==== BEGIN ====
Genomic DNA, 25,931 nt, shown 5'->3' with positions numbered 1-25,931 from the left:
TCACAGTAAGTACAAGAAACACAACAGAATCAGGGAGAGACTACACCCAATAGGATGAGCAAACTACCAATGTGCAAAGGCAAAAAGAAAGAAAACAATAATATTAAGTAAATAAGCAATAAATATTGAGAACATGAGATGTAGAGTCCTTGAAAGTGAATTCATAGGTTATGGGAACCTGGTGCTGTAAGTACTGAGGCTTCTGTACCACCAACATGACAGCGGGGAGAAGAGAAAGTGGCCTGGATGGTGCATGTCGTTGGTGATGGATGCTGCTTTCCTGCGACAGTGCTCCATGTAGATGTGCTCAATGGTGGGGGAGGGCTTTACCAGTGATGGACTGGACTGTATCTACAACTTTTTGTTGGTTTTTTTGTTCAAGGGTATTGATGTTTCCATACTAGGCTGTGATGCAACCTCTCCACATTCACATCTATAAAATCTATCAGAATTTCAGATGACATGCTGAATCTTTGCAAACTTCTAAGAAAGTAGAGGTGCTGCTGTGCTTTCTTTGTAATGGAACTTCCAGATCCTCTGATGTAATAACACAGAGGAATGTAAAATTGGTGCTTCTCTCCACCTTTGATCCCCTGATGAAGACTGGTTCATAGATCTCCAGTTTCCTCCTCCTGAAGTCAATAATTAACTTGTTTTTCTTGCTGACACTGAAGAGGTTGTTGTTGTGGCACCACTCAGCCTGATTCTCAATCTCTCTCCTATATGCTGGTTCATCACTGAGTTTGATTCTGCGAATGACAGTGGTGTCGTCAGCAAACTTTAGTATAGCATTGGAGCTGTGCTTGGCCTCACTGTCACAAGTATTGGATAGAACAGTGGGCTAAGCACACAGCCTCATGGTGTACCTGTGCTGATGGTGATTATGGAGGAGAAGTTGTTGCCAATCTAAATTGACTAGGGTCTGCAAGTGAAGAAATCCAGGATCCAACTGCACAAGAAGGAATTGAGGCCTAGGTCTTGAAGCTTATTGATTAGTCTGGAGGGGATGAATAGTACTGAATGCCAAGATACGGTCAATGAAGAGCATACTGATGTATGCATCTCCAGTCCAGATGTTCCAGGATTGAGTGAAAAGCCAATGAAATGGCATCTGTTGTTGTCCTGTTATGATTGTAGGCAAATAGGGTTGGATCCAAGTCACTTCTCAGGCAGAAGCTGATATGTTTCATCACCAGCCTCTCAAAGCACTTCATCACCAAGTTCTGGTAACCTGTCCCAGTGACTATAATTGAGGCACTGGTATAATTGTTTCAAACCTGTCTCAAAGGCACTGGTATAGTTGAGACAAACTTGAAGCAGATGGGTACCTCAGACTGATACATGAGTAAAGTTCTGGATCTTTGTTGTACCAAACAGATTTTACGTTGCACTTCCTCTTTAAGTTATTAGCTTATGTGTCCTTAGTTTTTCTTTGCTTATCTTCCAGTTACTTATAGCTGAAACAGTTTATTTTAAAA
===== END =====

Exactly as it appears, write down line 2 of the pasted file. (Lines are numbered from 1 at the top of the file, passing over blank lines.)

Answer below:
TCACAGTAAGTACAAGAAACACAACAGAATCAGGGAGAGACTACACCCAATAGGATGAGCAAACTACCAATGTGCAAAGGCAAAAAGAAAGAAAACAATAATATTAAGTAAATAAGCAATAAATATTGAGAACATGAGATGTAGAGTCCTTGAAAGTGAATTCATAGGTTATGGGAACCTGGTGCTGTAAGTACTGAGGCTTCTGTACCACCAACATGACAGCGGGGAGAAGAGAAAGTGGCCTGGATGGTGCATGTCGTTGGTGATGGATGCTGCTTTCCTGCGACAGTGCTCCATGTAGATGTGCTCAATGGTGGGGGAGGGCTTTACCAGTGATGGACTGGACTGTATCTACAACTTTTTGTTGGTTTTTTTGTTCAAGGGTATTGATGTTTCCATACTAGGCTGTGATGCAACCTCTCCACATTCACATCTATAAAATCTATCAGAATTTCAGATGACATGCTGAATCTTTGCAAACTTCTAAGAAAGTAGAGGTGCTGCTGTGCTTTCTTTGTAATGGAACTTCCAGATCCTCTGATGTAATAACACAGAGGAATGTAAAATTGGTGCTTCTCTCCACCTTTGATCCCCTGATGAAGACTGGTTCATAGATCTCCAGTTTCCTCCTCCTGAAGTCAATAATTAACTTGTTTTTCTTGCTGACACTGAAGAGGTTGTTGTTGTGGCACCACTCAGCCTGATTCTCAATCTCTCTCCTATATGCTGGTTCATCACTGAGTTTGATTCTGCGAATGACAGTGGTGTCGTCAGCAAACTTTAGTATAGCATTGGAGCTGTGCTTGGCCTCACTGTCACAAGTATTGGATAGAACAGTGGGCTAAGCACACAGCCTCATGGTGTACCTGTGCTGATGGTGATTATGGAGGAGAAGTTGTTGCCAATCTAAATTGACTAGGGTCTGCAAGTGAAGAAATCCAGGATCCAACTGCACAAGAAGGAATTGAGGCCTAGGTCTTGAAGCTTATTGATTAGTCTGGAGGGGATGAATAGTACTGAATGCCAAGATACGGTCAATGAAGAGCATACTGATGTATGCATCTCCAGTCCAGATGTTCCAGGATTGAGTGAAAAGCCAATGAAATGGCATCTGTTGTTGTCCTGTTATGATTGTAGGCAAATAGGGTTGGATCCAAGTCACTTCTCAGGCAGAAGCTGATATGTTTCATCACCAGCCTCTCAAAGCACTTCATCACCAAGTTCTGGTAACCTGTCCCAGTGACTATAATTGAGGCACTGGTATAATTGTTTCAAACCTGTCTCAAAGGCACTGGTATAGTTGAGACAAACTTGAAGCAGATGGGTACCTCAGACTGATACATGAGTAAAGTTCTGGATCTTTGTTGTACCAAACAGATTTTACGTTGCACTTCCTCTTTAAGTTATTAGCTTATGTGTCCTTAGTTTTTCTTTGCTTATCTTCCAGTTACTTATAGCTGAAACAGTTTATTTTAAAA